A.K.A. : ‘Ōpae kala’ole, spineless shrimp, mountain ‘ōpae, or Atyoida bisulcata
Description: These endemic Hawaiian freshwater shrimp can grow to a length of about 2 inches. They do not have claws like the invasive Tahitian prawn (Macrobrachium lar) but rather have pincers with bristle-like hairs, which can be extended to form a fan used to catch and filter food particles from the water column.
Habitat & diet: ‘Ōpae kala‘ole are superb climbers and can be found in the highest stream reaches in Hawaii. They prefer to be in and around rocks in the fastest flowing part of the stream. Here is the really cool part. They have two distinct feeding patterns. The first is used in strong currents. They position themselves in the direction of the current, then they spread out the bristle-like hairs on their front legs to form tiny baskets. These baskets allow them to catch particles coming toward them with the current. They then put the food particles directly into their mouths. The second feeding method is used in slow moving waters. This behavior is common among other crustaceans. It involves simply using their pincers to extract food items from the stream floor.
Reproduction: Breeding occurs all year round in Hawaiian streams. More often than not, when you come across a female of the species, she will be carrying eggs. She carries about 3,000 eggs attached to her swimmerets on the underside of her tail. The eggs hatch after about 2 months. As with other native Hawaiian stream animals ‘ōpae kala‘ole are amphidromous. The newly hatched larvae wash down the stream and into the ocean where they develop for several months before returning back to a stream where they will spend the rest of their lives.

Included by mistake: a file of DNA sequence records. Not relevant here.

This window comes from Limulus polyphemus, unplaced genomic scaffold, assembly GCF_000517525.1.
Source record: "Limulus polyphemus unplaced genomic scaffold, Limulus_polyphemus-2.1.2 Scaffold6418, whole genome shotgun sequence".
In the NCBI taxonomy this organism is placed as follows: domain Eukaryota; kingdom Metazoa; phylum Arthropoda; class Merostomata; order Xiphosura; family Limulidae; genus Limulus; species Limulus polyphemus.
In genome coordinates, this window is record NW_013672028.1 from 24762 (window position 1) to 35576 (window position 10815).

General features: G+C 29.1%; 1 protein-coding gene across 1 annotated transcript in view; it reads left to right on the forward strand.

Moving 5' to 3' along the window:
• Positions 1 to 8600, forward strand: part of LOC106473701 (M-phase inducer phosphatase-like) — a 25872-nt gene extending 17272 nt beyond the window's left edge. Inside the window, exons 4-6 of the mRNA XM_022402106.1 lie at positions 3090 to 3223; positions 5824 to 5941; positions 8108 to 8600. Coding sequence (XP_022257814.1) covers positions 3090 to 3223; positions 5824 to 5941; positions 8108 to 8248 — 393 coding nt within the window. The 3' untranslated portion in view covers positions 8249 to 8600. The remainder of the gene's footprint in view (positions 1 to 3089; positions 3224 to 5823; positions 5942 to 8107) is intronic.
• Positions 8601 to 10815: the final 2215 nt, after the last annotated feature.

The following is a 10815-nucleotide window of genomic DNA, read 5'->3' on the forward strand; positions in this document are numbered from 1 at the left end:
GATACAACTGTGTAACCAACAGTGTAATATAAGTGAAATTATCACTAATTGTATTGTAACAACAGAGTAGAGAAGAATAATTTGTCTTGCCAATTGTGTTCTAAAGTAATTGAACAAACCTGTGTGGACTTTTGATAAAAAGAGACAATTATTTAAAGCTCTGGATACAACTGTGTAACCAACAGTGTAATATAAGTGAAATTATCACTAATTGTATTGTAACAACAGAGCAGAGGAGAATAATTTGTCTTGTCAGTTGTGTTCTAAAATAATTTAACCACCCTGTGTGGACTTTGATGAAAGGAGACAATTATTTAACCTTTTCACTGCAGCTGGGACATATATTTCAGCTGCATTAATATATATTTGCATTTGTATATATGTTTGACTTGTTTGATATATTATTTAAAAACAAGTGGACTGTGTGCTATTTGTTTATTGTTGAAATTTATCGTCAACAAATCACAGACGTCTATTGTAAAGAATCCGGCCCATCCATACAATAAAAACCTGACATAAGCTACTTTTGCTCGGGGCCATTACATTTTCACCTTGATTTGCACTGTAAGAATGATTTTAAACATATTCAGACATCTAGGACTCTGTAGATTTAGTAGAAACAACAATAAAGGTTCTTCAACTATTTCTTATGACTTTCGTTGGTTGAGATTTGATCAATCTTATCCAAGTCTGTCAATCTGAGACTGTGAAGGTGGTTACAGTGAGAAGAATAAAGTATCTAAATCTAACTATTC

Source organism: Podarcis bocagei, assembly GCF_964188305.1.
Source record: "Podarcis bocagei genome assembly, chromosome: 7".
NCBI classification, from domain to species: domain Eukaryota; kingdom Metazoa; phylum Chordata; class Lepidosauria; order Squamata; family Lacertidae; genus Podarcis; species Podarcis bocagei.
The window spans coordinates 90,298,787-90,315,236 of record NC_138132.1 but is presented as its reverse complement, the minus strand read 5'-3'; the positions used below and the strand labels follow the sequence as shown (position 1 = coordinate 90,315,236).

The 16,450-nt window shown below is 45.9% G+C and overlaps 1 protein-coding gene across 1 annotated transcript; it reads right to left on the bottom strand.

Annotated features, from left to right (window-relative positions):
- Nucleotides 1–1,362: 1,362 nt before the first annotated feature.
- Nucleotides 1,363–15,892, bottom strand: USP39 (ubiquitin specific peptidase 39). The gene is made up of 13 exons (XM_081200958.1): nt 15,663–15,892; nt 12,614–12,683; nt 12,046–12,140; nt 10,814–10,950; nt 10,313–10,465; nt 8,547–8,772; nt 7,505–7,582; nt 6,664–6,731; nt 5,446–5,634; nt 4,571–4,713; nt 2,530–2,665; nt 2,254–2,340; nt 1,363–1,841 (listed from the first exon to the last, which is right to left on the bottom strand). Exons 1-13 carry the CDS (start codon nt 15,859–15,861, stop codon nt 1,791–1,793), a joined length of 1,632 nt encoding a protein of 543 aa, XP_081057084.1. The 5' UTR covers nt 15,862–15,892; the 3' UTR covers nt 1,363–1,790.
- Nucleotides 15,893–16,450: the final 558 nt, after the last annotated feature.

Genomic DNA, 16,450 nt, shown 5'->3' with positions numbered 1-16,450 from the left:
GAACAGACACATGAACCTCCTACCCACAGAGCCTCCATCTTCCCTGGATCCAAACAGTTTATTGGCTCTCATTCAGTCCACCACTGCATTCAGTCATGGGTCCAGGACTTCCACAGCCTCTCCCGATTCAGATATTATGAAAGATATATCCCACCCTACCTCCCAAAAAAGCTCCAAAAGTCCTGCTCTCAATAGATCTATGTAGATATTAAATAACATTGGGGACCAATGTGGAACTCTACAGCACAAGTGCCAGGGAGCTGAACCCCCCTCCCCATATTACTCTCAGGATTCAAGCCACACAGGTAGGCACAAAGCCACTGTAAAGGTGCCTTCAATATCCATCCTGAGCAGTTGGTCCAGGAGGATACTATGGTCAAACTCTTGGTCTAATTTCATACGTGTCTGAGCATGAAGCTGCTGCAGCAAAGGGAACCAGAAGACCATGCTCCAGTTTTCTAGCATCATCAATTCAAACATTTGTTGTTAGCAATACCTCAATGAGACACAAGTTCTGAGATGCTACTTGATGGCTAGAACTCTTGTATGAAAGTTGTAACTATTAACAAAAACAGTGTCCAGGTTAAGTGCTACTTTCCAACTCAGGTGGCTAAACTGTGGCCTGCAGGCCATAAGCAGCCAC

Tidbit: These ‘ōpae are known as some of the best climbers in the whole Hawaiian stream community. They have been found upstream of 100 foot waterfalls. These resourceful little critters have also been found in storm drains, agricultural ditches, and taro fields.
Threats: Habitat loss and degradation is one of the biggest threats to ‘ōpae kala‘ole and other stream animals. An increasing human population on the Hawaiian islands is leading to changes in the way streams naturally flow. Streams have been diverted, channelized, and dammed to accommodate city infrastructure and agriculture. This results in reduced water flow, higher temperatures, and an abundance of harmful introduced species.
‘Ōpae kala‘ole in Pacific island national parks: The Inventory & Monitoring Program monitors stream animal populations annually as well as stream water quality parameters every quarter. These special shrimp are found in abundance in the upper reaches of Waikolu Stream in Kalaupapa NHP and Palikea Stream in Haleakalā NP. The upper reaches have the fast, cool, and clear waters that the ‘ōpae prefer. They also have significantly fewer invasive species like the Tahitian prawn. Click here to see a simple video of this ‘ōpae in a stream.
–Anne Farahi, NPS Biological technician
Check out this U.S. Forest Service video about these cool little shrimp